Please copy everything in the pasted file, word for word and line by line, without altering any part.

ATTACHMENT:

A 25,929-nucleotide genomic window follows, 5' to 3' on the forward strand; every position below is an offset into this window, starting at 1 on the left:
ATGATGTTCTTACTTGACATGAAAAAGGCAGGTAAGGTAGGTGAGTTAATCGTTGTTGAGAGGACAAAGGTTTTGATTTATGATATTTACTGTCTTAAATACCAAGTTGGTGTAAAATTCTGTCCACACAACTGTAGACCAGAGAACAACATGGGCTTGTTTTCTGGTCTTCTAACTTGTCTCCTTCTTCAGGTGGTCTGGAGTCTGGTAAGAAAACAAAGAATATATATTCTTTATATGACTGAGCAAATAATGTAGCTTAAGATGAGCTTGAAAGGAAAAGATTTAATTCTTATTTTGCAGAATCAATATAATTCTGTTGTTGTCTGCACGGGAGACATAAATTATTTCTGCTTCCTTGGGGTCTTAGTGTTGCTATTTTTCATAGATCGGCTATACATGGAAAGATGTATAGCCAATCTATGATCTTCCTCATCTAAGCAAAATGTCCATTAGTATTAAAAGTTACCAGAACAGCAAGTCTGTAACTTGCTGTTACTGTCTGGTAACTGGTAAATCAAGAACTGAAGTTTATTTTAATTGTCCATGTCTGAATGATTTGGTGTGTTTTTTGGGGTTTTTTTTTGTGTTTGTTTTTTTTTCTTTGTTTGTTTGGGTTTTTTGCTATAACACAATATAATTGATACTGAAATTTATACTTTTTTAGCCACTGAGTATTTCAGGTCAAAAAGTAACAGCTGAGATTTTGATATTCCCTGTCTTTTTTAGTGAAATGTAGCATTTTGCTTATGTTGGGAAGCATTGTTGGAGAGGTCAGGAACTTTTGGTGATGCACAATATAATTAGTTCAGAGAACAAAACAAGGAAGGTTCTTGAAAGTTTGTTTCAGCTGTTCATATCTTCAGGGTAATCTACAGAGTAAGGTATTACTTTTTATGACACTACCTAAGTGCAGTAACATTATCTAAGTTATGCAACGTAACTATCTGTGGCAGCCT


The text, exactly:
A 25,929-nucleotide genomic window follows, 5' to 3' on the forward strand; every position below is an offset into this window, starting at 1 on the left:
ATGATGTTCTTACTTGACATGAAAAAGGCAGGTAAGGTAGGTGAGTTAATCGTTGTTGAGAGGACAAAGGTTTTGATTTATGATATTTACTGTCTTAAATACCAAGTTGGTGTAAAATTCTGTCCACACAACTGTAGACCAGAGAACAACATGGGCTTGTTTTCTGGTCTTCTAACTTGTCTCCTTCTTCAGGTGGTCTGGAGTCTGGTAAGAAAACAAAGAATATATATTCTTTATATGACTGAGCAAATAATGTAGCTTAAGATGAGCTTGAAAGGAAAAGATTTAATTCTTATTTTGCAGAATCAATATAATTCTGTTGTTGTCTGCACGGGAGACATAAATTATTTCTGCTTCCTTGGGGTCTTAGTGTTGCTATTTTTCATAGATCGGCTATACATGGAAAGATGTATAGCCAATCTATGATCTTCCTCATCTAAGCAAAATGTCCATTAGTATTAAAAGTTACCAGAACAGCAAGTCTGTAACTTGCTGTTACTGTCTGGTAACTGGTAAATCAAGAACTGAAGTTTATTTTAATTGTCCATGTCTGAATGATTTGGTGTGTTTTTTGGGGTTTTTTTTTGTGTTTGTTTTTTTTTCTTTGTTTGTTTGGGTTTTTTGCTATAACACAATATAATTGATACTGAAATTTATACTTTTTTAGCCACTGAGTATTTCAGGTCAAAAAGTAACAGCTGAGATTTTGATATTCCCTGTCTTTTTTAGTGAAATGTAGCATTTTGCTTATGTTGGGAAGCATTGTTGGAGAGGTCAGGAACTTTTGGTGATGCACAATATAATTAGTTCAGAGAACAAAACAAGGAAGGTTCTTGAAAGTTTGTTTCAGCTGTTCATATCTTCAGGGTAATCTACAGAGTAAGGTATTACTTTTTATGACACTACCTAAGTGCAGTAACATTATCTAAGTTATGCAACGTAACTATCTGTGGCAGCCT